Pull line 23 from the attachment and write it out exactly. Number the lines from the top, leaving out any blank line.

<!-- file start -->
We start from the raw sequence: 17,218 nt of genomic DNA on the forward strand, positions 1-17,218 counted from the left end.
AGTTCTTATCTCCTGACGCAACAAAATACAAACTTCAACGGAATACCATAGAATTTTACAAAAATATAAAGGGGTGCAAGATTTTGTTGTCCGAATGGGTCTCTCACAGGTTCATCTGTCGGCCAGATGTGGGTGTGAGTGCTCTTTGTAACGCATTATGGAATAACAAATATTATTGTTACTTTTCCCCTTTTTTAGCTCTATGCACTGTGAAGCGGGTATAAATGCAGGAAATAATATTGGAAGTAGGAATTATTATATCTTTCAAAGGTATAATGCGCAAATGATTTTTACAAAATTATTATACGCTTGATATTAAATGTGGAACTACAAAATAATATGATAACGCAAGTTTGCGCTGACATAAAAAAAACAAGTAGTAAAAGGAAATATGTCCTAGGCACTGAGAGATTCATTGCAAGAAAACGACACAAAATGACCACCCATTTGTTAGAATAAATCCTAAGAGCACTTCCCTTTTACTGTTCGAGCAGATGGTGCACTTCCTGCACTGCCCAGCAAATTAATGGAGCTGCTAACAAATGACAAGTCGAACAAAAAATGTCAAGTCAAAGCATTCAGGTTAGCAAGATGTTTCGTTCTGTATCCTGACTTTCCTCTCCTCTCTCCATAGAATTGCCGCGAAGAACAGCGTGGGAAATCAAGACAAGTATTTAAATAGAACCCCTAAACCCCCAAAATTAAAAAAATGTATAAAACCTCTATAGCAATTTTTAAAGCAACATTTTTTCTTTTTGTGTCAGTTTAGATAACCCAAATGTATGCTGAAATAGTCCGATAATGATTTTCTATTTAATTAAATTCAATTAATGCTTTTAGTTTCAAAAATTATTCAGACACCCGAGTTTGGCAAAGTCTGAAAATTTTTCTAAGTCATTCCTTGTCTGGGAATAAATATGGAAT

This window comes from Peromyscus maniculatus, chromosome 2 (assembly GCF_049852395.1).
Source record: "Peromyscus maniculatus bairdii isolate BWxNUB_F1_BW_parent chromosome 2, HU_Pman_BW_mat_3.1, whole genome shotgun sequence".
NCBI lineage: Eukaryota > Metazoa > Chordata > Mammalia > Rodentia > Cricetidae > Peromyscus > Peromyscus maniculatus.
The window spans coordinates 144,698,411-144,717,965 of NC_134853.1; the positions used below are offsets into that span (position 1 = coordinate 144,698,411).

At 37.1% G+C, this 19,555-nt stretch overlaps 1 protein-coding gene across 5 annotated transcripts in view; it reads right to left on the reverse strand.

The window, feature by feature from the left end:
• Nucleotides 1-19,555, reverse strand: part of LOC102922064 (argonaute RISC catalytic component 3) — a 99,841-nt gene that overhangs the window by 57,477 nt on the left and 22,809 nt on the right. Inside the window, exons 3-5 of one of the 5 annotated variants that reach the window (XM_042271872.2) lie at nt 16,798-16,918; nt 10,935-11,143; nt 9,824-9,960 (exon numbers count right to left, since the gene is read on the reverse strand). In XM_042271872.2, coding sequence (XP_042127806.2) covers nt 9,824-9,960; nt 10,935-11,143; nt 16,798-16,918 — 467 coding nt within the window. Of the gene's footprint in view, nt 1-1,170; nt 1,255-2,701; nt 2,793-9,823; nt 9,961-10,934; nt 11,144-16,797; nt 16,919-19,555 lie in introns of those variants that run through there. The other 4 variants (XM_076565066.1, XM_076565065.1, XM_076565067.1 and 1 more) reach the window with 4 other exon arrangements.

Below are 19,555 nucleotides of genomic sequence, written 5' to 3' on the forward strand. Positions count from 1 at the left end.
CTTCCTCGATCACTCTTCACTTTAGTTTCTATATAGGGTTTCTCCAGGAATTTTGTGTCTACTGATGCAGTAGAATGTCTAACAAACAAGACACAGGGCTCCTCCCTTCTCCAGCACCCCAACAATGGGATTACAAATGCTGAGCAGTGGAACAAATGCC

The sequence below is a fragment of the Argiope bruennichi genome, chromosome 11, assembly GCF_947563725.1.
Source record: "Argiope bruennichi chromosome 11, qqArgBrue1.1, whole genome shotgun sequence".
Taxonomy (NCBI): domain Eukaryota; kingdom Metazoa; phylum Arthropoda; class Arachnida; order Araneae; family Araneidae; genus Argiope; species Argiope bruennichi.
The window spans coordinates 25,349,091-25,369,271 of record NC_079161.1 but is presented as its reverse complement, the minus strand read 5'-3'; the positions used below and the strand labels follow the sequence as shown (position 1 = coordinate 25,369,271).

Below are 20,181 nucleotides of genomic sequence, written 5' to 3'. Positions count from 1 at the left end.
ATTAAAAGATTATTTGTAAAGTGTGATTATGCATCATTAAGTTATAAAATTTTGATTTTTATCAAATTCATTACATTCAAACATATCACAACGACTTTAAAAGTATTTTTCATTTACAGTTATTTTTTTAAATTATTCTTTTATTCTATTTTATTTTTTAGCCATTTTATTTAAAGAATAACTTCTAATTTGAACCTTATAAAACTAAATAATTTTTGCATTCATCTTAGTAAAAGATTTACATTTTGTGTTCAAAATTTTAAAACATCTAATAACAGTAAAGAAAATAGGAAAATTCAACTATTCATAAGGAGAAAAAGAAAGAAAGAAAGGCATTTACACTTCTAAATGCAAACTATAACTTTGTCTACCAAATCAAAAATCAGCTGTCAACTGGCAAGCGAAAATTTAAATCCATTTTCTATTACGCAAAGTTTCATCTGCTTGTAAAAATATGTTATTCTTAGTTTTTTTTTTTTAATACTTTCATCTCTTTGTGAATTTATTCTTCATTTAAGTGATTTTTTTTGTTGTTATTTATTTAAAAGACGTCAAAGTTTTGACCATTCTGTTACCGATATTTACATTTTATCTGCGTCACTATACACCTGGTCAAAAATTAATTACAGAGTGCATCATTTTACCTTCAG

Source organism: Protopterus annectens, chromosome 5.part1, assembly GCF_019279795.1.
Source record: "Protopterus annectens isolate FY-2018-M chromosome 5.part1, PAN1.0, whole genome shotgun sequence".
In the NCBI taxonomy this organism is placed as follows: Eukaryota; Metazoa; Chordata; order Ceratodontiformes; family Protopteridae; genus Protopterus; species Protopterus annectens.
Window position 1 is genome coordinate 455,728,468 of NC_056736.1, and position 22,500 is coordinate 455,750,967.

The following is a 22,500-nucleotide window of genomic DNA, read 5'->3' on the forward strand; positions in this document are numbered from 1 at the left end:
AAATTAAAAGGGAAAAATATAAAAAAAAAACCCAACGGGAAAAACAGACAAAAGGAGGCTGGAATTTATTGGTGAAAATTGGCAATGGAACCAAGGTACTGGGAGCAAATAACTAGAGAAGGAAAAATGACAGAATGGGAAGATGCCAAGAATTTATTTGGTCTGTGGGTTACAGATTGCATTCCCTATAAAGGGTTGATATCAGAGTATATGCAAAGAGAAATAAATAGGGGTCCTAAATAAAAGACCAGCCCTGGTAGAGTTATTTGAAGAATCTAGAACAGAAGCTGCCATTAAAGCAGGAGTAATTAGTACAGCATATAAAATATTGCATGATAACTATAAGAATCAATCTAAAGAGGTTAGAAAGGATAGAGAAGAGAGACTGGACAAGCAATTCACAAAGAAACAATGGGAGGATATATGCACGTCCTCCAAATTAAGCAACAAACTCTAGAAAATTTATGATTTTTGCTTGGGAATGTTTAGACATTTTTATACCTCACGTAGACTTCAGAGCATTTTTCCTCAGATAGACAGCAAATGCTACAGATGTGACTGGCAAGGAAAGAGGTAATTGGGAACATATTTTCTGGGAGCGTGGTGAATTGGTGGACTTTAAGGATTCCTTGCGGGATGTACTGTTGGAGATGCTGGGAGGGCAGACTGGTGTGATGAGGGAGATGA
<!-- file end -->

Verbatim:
AAATTAAAAGGGAAAAATATAAAAAAAAAACCCAACGGGAAAAACAGACAAAAGGAGGCTGGAATTTATTGGTGAAAATTGGCAATGGAACCAAGGTACTGGGAGCAAATAACTAGAGAAGGAAAAATGACAGAATGGGAAGATGCCAAGAATTTATTTGGTCTGTGGGTTACAGATTGCATTCCCTATAAAGGGTTGATATCAGAGTATATGCAAAGAGAAATAAATAGGGGTCCTAAATAAAAGACCAGCCCTGGTAGAGTTATTTGAAGAATCTAGAACAGAAGCTGCCATTAAAGCAGGAGTAATTAGTACAGCATATAAAATATTGCATGATAACTATAAGAATCAATCTAAAGAGGTTAGAAAGGATAGAGAAGAGAGACTGGACAAGCAATTCACAAAGAAACAATGGGAGGATATATGCACGTCCTCCAAATTAAGCAACAAACTCTAGAAAATTTATGATTTTTGCTTGGGAATGTTTAGACATTTTTATACCTCACGTAGACTTCAGAGCATTTTTCCTCAGATAGACAGCAAATGCTACAGATGTGACTGGCAAGGAAAGAGGTAATTGGGAACATATTTTCTGGGAGCGTGGTGAATTGGTGGACTTTAAGGATTCCTTGCGGGATGTACTGTTGGAGATGCTGGGAGGGCAGACTGGTGTGATGAGGGAGATGA